In Sochi this week, athletes are competing in a display of human grace and skill. Many will win. Many more will lose, and many tears will be shed.
In New York on Saturday night, athletes of a different breed competed in a display of canine finesse and dexterity. Many won. If any lost, none knew it. Not one shed a tear.
At the Westminster Dog Show's Masters Agility Championship, 225 exuberant dogs dove through tunnels, flew through hoops, leaped over hurdles and wove in and out of poles with the focus of the highest-level Olympic champion.
They were led through the courses by their trainers, who grinned and hugged them and praised their efforts, no matter how badly the dogs messed up.
Teams like Lacey, a Labrador, and her trainer, Colleen Copelan, proved that the joy is in the experience, regardless of precision. "Lacey zigged where Copelan zagged," as the Chicago Tribune put it, costing the pair precious seconds. Then Lacey knocked a bar off a jump, sealing their defeat.
"But what an accomplishment for the both of us," Copelan said happily. "We'll be back next year."
The Westminster rule-makers were more broad-minded this year than in the past: Mutts and half-breeds were welcome. It was the first time a Westminster event allowed anything other than purebred dogs to compete.
Kelso the border collie, age 7, won the overall agility competition in a tail-wagging blur, barking as he went, after nailing the course in the 20-inch division.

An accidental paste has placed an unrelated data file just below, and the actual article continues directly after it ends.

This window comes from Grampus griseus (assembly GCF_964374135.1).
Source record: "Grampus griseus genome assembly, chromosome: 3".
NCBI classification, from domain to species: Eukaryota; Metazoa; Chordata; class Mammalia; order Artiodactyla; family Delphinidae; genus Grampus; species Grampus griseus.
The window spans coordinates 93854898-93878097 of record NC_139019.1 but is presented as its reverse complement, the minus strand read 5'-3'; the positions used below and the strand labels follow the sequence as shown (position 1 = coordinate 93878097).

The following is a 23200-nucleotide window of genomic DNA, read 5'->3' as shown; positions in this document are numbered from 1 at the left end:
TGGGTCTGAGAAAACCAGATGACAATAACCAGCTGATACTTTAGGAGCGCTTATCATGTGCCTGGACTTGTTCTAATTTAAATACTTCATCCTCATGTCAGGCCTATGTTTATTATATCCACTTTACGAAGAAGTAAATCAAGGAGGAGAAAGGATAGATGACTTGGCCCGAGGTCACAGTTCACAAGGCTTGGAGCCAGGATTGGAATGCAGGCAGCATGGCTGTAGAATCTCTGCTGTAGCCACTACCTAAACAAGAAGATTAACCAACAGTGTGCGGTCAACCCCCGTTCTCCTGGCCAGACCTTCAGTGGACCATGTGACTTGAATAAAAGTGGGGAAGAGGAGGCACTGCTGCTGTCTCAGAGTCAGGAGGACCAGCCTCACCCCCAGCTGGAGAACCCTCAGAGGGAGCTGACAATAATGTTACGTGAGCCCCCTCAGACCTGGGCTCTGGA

But a husky mix named Roo! won the 24-inch category and the top prize for mixed-breed dogs. Roo! was a shelter dog who was so high-spirited, she was returned to the shelter several times before San Francisco-based trainer Stacey Campbell swooped in to rescue her.
Sure, Sochi has sportscasting icon Bob Costas. But if you think a dog agility contest has no Olympic cred, check out Saturday's announcer: five-time Olympic medal winner Greg Louganis, one of the best divers in history.
Aside from his work as a mentor for the U.S. Olympic diving team and judge for the Red Bull Cliff Diving tour, Louganis is a dog agility expert and has competed in agility competitions. He also co-authored For the Life of Your Dog: A Complete Guide to Having a Dog from Adoption and Birth Through Sickness and Health.
Louganis repeated throughout the night that trainers need to maintain a connection with their dogs. The best performers, he said, never broke the human-canine communication during their event, even if the crowd cheered and the tunnel looked to dog eyes like it really ought to be taken from the right, not the left.
Rose Savkov of New Jersey agrees. Her dog Spanky, a Staffordshire bull terrier, placed third in the 16-inch category, but the finish wasn't important.
"The best part, I would say, is just connection with my dog and having fun with my dog," Savkov told NJ.com. "That's my main thing."
Beat that, Sochi.